HERE to HERE enhances paths to rewarding careers for young people by uniting employers, educators, and community-based organizations. Our goal is to create a thriving, inclusive economy, in The Bronx and elsewhere, driven by meaningful partnerships between young people and employers.
As an intermediary, HERE to HERE supports partnerships, practices, and policies that enable employers to secure the talent needed to succeed and provide students with multiple pathways to family-sustaining careers and choice-filled lives.
In many low-income neighborhoods, such as the South Bronx, a young person’s chance of getting a high school degree and an employer recognized postsecondary credential is, at best, 20%. Moreover, by 2020 65% of American jobs will require some sort of postsecondary credential, and for jobs offering a family-sustaining wage, the percentage will be even higher. Focusing solely on college and academic preparation, however, is not the answer [full report].
Emphasizing college and academic preparedness without comparable emphasis on career and work readiness, has created a number of unintended consequences. Today, students who do not complete college are often burdened with debt and remain underqualified for many positions that have traditionally not required a degree. For young people who do complete college, many--especially those in under-resourced neighborhoods-- remain under-employed and unable to access promising careers because securing entry-level, career-routed positions depends as much on your social network and access to opportunity, as it does on any credential.
Connecting learning to work creates more positive outcomes for students, as well as employers and the economy. Achieving racial and economic equity requires educators and employers to partner more intentionally, and to not assume all young people have equal access to opportunity. Making work-based learning available to all students, beginning at least as early as high school, is a win-win-win that benefits students, employers, and the entire community. When we braid school learning and workplace learning together, students are well-positioned to secure rewarding careers, employers are offered a qualified, diverse talent pipeline, and the community is better equipped to respond to today’s rapidly changing labor market. This model is a path toward an inclusive, thriving economy.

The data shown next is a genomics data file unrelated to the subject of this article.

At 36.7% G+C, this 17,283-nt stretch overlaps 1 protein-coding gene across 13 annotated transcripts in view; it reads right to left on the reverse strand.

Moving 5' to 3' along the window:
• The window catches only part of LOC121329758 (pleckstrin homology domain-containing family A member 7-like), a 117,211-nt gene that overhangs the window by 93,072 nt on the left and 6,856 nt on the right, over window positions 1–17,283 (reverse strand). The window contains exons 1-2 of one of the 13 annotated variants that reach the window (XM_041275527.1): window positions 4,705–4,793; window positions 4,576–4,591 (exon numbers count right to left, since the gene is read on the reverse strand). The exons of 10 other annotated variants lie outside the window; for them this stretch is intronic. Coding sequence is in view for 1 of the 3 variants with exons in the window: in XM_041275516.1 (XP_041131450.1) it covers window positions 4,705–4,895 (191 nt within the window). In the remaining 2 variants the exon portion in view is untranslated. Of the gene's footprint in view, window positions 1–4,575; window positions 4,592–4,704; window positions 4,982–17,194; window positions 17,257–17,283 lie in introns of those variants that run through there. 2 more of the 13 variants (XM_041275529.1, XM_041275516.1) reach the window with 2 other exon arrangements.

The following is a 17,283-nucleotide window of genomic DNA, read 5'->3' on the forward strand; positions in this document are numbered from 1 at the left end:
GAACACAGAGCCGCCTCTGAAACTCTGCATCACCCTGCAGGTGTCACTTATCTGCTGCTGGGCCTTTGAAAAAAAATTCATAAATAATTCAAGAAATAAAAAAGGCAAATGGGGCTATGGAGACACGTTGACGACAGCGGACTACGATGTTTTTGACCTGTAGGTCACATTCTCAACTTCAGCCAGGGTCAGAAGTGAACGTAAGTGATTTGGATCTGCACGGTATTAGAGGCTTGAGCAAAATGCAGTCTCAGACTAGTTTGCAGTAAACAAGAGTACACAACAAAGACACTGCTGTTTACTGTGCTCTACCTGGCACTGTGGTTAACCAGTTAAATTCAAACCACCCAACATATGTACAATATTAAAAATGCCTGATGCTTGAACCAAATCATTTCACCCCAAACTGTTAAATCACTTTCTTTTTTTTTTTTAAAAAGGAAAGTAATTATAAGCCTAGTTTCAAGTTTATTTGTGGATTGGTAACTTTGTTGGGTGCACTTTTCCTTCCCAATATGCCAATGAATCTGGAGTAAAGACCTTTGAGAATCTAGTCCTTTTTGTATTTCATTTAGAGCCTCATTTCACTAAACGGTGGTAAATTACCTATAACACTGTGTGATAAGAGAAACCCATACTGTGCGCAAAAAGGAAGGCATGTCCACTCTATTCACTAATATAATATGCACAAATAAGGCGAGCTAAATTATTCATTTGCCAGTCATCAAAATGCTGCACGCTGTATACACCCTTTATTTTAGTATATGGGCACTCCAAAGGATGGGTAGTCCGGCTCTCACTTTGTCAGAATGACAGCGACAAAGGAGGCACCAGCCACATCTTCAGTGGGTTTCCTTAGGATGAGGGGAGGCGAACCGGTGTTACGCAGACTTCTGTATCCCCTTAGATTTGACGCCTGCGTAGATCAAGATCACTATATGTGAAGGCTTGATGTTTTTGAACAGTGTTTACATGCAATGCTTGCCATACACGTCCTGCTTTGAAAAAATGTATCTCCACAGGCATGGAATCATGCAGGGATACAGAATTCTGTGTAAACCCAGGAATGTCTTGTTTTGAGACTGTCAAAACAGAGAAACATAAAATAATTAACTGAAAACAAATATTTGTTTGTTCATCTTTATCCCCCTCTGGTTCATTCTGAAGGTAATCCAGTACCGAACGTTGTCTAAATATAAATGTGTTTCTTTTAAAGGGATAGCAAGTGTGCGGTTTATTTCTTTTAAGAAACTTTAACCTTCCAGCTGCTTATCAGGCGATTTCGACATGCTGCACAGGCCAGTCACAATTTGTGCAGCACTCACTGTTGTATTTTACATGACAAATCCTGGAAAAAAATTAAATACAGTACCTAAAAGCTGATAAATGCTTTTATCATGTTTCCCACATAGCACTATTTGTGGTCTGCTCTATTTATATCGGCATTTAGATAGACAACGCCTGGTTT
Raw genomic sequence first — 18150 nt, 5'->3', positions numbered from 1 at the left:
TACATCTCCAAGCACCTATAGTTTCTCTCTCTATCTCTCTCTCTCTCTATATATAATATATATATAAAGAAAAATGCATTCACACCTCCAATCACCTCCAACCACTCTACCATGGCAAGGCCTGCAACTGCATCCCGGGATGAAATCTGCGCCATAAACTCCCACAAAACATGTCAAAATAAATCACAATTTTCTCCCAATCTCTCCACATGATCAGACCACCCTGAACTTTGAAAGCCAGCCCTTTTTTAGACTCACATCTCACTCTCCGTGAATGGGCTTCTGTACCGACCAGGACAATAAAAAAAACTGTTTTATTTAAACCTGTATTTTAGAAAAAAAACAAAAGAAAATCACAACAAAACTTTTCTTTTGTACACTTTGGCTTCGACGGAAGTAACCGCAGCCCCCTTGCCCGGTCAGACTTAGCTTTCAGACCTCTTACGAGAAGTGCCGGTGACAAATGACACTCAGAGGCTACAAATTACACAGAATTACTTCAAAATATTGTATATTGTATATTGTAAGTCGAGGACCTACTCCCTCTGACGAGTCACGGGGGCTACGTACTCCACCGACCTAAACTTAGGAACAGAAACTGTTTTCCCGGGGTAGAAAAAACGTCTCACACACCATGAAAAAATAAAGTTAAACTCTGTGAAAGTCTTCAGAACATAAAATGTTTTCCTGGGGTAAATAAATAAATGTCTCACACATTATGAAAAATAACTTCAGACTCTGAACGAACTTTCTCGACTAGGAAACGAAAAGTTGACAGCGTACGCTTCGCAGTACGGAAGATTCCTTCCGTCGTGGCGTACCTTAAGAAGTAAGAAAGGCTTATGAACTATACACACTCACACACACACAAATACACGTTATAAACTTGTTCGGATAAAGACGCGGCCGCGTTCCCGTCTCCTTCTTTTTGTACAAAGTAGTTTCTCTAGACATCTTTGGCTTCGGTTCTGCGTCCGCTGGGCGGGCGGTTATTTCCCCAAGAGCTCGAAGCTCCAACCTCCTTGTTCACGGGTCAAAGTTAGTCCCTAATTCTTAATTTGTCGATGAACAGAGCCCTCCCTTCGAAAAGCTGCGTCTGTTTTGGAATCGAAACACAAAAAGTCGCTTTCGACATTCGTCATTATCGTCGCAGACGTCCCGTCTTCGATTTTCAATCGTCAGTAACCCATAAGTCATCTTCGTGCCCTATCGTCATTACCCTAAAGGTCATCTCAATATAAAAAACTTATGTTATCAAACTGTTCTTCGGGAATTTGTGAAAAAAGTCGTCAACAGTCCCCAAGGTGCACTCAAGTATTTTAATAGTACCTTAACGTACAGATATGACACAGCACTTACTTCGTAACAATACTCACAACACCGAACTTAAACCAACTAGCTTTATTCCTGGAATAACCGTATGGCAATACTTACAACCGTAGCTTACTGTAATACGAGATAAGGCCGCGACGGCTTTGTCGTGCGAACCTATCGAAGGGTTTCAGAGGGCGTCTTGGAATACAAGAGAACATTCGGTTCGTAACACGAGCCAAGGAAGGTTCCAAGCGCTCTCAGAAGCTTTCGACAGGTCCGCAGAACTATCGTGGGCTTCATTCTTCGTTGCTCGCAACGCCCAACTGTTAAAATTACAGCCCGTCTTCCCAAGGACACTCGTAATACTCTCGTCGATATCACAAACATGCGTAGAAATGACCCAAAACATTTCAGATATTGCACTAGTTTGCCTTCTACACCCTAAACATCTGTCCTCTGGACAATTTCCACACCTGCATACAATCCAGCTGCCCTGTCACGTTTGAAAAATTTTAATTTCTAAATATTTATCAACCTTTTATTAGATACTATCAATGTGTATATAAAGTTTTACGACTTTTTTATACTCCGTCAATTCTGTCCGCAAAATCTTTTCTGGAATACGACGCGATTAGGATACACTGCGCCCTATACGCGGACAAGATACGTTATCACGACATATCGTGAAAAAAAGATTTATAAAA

Examples of our current partnerships and initiatives:
Ongoing engagement with a network of ten Bronx high schools committed to embedding work-based learning into school design, curricula, and student supports including working with students in-school, after school, and during summers.
Partnership with the City University of New York (CUNY) and its Bronx-based campuses to develop more robust employer engagement strategies and career-related student supports.
Development and incubation of the Bronx Private Industry Council in partnership with the Bronx Borough President to help employers address their talent needs and create paid work-based learning opportunities for Bronx students.
Establishment of the citywide HERE to HERE Business Council, co-chaired by Accenture and JP Morgan, to coalesce employer voice and identify systemic strategies to partner with NYC DOE and CUNY to cultivate and tap local talent.
Adaptation of the Swiss youth apprenticeship system to NYC, in partnership with CareerWise Colorado, to launch CareerWise New York in the fall of 2019 and crystallize the key policy obstacles that, when overcome, allow for scaled work-based learning.
The purpose of these partnerships and initiatives is multi-fold
The first is to align all key stakeholders along the shared goal of launching young people successfully into the labor market. The second is to demonstrate specific strategies and approaches that both prepare students for future careers and support employers in finding the talent they need. The third is to translate proven strategies into policy and practice so that ALL students and employers benefit.